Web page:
Mortgage forbearance

July 1st, 2020

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Forbearance – you should only do it if you absolutely have to. Some people are taking a forbearance on their mortgage as a way to take a break on their mortgage payment when they really do not need to.

Forbearance does not mean you can skip mortgage payments and never pay them back. You have to repay any missed or reduced payments in the future. So, if you’re able to keep up with your payments, keep making them.

Taking a forbearance will also impede your ability to refinance. Having a forbearance on your credit report means you cannot get a new mortgage. You have to bring the loan current to do so.

With rates as low as they are now, many people are refinancing. Sometimes we find out after pulling a credit report that we need to pause the refinance while someone who has taken a forbearance brings the loan current. And this takes much more time than you would think.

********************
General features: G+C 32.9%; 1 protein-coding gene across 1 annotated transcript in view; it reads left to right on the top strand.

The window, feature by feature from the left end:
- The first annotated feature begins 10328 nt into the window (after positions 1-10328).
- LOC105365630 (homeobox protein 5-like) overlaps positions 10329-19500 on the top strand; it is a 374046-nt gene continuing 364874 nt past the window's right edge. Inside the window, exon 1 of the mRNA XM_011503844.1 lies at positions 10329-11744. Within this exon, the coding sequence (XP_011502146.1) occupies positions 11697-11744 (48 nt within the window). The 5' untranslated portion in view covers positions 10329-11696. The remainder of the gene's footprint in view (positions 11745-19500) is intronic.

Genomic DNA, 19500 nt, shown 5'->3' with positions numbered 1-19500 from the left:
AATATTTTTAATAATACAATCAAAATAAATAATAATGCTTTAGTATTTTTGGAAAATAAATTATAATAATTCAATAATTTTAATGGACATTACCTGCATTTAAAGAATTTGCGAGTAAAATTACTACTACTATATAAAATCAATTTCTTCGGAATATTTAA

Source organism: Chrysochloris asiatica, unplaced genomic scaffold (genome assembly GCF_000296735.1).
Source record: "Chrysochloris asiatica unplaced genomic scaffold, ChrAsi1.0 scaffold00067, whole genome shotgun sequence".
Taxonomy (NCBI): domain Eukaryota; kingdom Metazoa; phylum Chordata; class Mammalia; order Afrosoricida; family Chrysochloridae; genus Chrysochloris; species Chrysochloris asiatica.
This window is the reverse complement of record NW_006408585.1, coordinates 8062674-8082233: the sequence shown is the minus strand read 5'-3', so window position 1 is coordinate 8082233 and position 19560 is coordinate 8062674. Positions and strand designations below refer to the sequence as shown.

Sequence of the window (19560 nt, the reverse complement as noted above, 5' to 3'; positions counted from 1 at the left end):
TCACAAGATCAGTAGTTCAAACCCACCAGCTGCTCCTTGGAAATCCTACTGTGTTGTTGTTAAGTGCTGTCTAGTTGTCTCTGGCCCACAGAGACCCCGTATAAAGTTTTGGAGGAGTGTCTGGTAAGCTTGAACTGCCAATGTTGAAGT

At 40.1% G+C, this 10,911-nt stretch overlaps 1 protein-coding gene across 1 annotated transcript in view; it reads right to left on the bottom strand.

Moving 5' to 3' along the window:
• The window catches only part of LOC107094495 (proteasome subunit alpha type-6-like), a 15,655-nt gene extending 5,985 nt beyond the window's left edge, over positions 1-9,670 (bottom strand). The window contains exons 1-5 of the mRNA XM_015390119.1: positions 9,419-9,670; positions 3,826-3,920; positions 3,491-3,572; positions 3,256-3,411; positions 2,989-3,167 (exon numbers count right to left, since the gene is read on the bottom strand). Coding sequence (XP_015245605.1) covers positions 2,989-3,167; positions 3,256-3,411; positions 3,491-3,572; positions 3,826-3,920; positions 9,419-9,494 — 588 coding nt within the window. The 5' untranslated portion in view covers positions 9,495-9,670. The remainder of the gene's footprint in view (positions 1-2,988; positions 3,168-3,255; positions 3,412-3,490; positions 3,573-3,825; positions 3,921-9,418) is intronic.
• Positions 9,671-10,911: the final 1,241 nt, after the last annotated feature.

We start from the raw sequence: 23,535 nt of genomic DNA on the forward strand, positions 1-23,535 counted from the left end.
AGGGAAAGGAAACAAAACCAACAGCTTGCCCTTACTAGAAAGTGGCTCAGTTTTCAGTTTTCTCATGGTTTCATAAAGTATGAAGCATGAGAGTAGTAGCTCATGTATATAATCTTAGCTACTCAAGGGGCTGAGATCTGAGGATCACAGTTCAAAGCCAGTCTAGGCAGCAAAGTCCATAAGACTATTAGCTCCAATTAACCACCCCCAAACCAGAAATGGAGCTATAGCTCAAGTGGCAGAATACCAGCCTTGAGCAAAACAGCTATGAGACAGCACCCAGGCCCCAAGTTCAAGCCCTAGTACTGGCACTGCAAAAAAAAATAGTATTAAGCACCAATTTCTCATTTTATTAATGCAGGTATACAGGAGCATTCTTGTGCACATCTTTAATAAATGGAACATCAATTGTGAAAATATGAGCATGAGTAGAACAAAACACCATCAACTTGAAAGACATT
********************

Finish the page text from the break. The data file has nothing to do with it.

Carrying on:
Waiting for a loan to come out of forbearance and be brought current can risk missing the deadline on locked-in interest rate terms and ruin the potential refinance. We only have so many days to close a refinance and having to wait as much as two weeks to clear up a forbearance may take too much time.

If you have lost your job due to the pandemic and absolutely need to take a forbearance that is understandable. But it’s important to understand the repercussions.

Brian Martucci is a loan officer for Capital Bank Home Loans, a division of Capital Bank, N.A. He has been in the mortgage industry since 1986 and has served in a number of roles, including loan processor, loan officer, mortgage broker, branch manager, and vice president. Brian Martucci – NMLS# 185421. His opinions do not necessarily reflect the opinions and beliefs of Capital Bank Home Loans or Capital Bank. Capital Bank, N.A.- NMLS# 401599. Click here for the Capital Bank, N.A. “Privacy Policy”.​

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